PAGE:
Things have been contentious between the University of Miami football team and the NCAA for quite some time now. It seems one football player thinks the collegiate athletics governing body acted out of line when performing its investigation of the football program.
Dyron Dye and his attorney filed a complaint Saturday with the Coral Gables Police Department saying that the tight end was “coerced” by by former NCAA investigator Rich Johanningmeier when answering questions during the NCAA’s 2011 investigation of the Miami athletic department and convicted Ponzi schemer Nevin Shapiro. Dye said Johanningmeier tried to get him to answer questions in a way that would help the NCAA confirm incriminating information in its investigation.
According to Dye’s complaint, he felt “intimidated” by Johanningmeier during the questioning about whether or not he had received improper benefits while being recruited to Miami. He added that Johanningmeier threatened Dye’s football eligibility if he didn’t cooperate during the interview. Dye now maintains that he never received any improper benefits.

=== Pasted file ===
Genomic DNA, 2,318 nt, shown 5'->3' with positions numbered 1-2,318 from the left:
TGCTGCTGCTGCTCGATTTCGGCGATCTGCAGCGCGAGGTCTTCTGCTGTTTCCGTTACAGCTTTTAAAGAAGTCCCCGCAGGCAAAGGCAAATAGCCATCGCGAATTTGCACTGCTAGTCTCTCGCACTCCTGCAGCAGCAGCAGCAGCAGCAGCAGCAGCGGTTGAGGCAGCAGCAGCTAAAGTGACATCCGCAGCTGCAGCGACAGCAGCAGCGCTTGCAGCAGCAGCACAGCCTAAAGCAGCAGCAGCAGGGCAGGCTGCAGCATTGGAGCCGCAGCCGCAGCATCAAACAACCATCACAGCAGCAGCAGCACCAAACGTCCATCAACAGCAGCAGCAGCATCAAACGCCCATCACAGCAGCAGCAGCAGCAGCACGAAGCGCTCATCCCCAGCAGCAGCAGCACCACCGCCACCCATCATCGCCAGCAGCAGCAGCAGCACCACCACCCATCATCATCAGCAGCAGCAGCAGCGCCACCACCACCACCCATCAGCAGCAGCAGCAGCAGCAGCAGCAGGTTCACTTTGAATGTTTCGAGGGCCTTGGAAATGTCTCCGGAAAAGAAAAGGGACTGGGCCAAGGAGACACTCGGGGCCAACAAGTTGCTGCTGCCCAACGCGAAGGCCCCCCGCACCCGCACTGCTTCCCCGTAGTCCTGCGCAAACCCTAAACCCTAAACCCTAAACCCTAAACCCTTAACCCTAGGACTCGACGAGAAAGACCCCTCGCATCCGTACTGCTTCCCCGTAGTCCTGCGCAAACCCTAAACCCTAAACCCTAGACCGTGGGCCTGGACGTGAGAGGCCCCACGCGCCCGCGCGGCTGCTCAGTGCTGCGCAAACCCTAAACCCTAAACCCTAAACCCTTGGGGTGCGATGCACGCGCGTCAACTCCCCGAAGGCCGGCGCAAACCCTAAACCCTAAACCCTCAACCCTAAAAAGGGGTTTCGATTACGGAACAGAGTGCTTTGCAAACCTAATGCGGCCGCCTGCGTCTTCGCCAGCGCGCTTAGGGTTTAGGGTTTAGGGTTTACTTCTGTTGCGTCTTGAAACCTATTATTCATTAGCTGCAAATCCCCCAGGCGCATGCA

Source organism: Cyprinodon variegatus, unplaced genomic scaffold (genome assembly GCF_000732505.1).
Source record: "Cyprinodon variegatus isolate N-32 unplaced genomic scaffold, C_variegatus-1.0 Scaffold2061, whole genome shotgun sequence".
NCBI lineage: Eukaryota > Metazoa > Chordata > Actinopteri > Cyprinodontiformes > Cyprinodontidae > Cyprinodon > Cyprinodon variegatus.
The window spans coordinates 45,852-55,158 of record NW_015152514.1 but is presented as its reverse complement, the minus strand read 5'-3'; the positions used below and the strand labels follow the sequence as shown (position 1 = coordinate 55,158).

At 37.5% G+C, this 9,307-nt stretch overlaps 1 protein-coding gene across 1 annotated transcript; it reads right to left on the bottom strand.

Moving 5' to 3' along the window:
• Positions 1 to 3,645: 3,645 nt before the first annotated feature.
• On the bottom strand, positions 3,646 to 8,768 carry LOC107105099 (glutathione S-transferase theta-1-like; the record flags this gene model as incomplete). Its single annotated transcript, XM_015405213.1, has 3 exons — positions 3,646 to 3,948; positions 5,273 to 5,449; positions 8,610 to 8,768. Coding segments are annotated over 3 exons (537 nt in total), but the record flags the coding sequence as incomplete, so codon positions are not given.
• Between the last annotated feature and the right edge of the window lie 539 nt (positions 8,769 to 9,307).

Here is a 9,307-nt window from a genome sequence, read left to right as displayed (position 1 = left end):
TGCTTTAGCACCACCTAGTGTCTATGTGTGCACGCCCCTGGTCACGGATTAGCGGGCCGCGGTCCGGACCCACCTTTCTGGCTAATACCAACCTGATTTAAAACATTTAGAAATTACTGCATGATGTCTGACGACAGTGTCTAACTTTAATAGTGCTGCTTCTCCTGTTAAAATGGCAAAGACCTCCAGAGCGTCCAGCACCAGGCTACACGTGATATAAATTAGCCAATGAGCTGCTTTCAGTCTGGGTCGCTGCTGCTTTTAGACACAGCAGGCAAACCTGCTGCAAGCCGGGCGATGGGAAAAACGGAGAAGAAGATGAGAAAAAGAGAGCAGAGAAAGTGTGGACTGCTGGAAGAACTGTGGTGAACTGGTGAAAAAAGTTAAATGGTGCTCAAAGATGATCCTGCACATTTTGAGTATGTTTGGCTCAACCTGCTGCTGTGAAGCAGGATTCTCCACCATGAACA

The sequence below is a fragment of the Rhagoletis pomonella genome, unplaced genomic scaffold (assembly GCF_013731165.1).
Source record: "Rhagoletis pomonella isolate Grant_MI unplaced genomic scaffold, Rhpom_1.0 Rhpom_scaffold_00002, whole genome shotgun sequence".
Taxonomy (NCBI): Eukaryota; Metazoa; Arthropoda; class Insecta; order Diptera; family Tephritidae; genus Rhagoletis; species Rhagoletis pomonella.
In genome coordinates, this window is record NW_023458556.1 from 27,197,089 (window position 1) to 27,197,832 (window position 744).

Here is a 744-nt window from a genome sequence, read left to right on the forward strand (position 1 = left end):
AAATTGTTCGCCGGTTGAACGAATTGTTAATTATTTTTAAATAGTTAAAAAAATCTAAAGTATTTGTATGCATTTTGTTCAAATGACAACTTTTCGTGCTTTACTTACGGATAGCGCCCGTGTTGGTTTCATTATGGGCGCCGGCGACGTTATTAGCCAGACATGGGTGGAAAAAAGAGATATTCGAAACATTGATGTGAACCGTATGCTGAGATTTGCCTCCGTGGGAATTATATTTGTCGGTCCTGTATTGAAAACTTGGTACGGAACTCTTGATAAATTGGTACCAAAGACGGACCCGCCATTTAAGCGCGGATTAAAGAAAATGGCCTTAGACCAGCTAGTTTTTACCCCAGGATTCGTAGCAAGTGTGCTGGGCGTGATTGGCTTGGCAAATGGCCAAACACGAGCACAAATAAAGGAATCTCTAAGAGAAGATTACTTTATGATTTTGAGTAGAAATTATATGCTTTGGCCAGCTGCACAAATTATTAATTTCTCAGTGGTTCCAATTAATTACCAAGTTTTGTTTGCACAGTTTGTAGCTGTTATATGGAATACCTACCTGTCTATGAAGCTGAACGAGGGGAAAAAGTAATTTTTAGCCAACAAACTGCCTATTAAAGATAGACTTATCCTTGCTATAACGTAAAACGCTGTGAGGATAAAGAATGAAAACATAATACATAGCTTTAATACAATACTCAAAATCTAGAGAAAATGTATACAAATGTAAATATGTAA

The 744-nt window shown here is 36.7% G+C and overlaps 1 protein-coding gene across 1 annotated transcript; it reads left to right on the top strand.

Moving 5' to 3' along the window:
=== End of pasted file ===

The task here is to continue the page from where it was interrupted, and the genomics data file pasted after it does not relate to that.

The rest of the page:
Prior to filing the complaint, Dye met with the NCAA to try and resolve inconsistencies in between what Dye told the NCAA in interviews and what he said in an affidavit. If it feels so inclined, the NCAA could accuse Dye of an unethical conduct violation, which could result in a suspension or a revocation of his football eligibility.
A spokesperson from the Coral Gables Police Department didn’t say whether or not they would be investigating the matter.
Photo via Facebook/Miami Hurricanes Football
This a pretty interesting strategy.
Zach Evans (@ztevans) June 04, 2013
According to Gameday, David Murphy has a 76 mph changeup and a 65 mph curveball. He's a Create-A-Player without any boosts—
Matt Sussman (@suss2hyphens) June 05, 2013
Who is pumped for the NBA finals?